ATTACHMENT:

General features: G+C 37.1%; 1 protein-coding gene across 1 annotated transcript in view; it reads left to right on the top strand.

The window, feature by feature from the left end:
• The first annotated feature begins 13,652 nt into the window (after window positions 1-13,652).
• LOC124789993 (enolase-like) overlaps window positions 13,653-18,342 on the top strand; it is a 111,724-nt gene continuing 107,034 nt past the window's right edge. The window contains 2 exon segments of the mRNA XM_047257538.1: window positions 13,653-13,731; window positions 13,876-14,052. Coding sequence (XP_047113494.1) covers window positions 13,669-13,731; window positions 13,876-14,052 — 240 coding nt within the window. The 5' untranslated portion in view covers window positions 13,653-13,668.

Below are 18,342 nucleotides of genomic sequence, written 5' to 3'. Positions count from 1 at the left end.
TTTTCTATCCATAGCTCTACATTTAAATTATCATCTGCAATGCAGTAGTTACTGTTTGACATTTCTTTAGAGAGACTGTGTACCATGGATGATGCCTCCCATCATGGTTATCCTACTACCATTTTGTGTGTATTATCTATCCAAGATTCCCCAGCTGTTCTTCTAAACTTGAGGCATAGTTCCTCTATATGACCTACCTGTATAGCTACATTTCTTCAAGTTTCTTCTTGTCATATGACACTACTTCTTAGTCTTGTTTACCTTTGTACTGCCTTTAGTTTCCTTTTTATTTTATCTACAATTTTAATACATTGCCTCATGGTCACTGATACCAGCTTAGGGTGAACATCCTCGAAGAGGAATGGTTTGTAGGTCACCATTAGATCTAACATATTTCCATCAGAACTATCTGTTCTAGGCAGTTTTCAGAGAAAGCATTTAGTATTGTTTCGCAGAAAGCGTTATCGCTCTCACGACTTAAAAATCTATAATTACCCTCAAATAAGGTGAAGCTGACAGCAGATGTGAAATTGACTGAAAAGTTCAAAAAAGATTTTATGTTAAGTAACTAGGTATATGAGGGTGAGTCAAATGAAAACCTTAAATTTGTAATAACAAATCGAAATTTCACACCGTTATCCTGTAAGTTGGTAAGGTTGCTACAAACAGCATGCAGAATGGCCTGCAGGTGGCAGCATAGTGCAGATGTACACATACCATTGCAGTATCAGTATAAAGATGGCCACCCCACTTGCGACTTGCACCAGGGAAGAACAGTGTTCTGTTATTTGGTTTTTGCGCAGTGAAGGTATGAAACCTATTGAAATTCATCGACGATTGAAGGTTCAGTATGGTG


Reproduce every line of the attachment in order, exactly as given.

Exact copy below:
General features: G+C 37.1%; 1 protein-coding gene across 1 annotated transcript in view; it reads left to right on the top strand.

The window, feature by feature from the left end:
• The first annotated feature begins 13,652 nt into the window (after window positions 1-13,652).
• LOC124789993 (enolase-like) overlaps window positions 13,653-18,342 on the top strand; it is a 111,724-nt gene continuing 107,034 nt past the window's right edge. The window contains 2 exon segments of the mRNA XM_047257538.1: window positions 13,653-13,731; window positions 13,876-14,052. Coding sequence (XP_047113494.1) covers window positions 13,669-13,731; window positions 13,876-14,052 — 240 coding nt within the window. The 5' untranslated portion in view covers window positions 13,653-13,668.

Below are 18,342 nucleotides of genomic sequence, written 5' to 3'. Positions count from 1 at the left end.
TTTTCTATCCATAGCTCTACATTTAAATTATCATCTGCAATGCAGTAGTTACTGTTTGACATTTCTTTAGAGAGACTGTGTACCATGGATGATGCCTCCCATCATGGTTATCCTACTACCATTTTGTGTGTATTATCTATCCAAGATTCCCCAGCTGTTCTTCTAAACTTGAGGCATAGTTCCTCTATATGACCTACCTGTATAGCTACATTTCTTCAAGTTTCTTCTTGTCATATGACACTACTTCTTAGTCTTGTTTACCTTTGTACTGCCTTTAGTTTCCTTTTTATTTTATCTACAATTTTAATACATTGCCTCATGGTCACTGATACCAGCTTAGGGTGAACATCCTCGAAGAGGAATGGTTTGTAGGTCACCATTAGATCTAACATATTTCCATCAGAACTATCTGTTCTAGGCAGTTTTCAGAGAAAGCATTTAGTATTGTTTCGCAGAAAGCGTTATCGCTCTCACGACTTAAAAATCTATAATTACCCTCAAATAAGGTGAAGCTGACAGCAGATGTGAAATTGACTGAAAAGTTCAAAAAAGATTTTATGTTAAGTAACTAGGTATATGAGGGTGAGTCAAATGAAAACCTTAAATTTGTAATAACAAATCGAAATTTCACACCGTTATCCTGTAAGTTGGTAAGGTTGCTACAAACAGCATGCAGAATGGCCTGCAGGTGGCAGCATAGTGCAGATGTACACATACCATTGCAGTATCAGTATAAAGATGGCCACCCCACTTGCGACTTGCACCAGGGAAGAACAGTGTTCTGTTATTTGGTTTTTGCGCAGTGAAGGTATGAAACCTATTGAAATTCATCGACGATTGAAGGTTCAGTATGGTG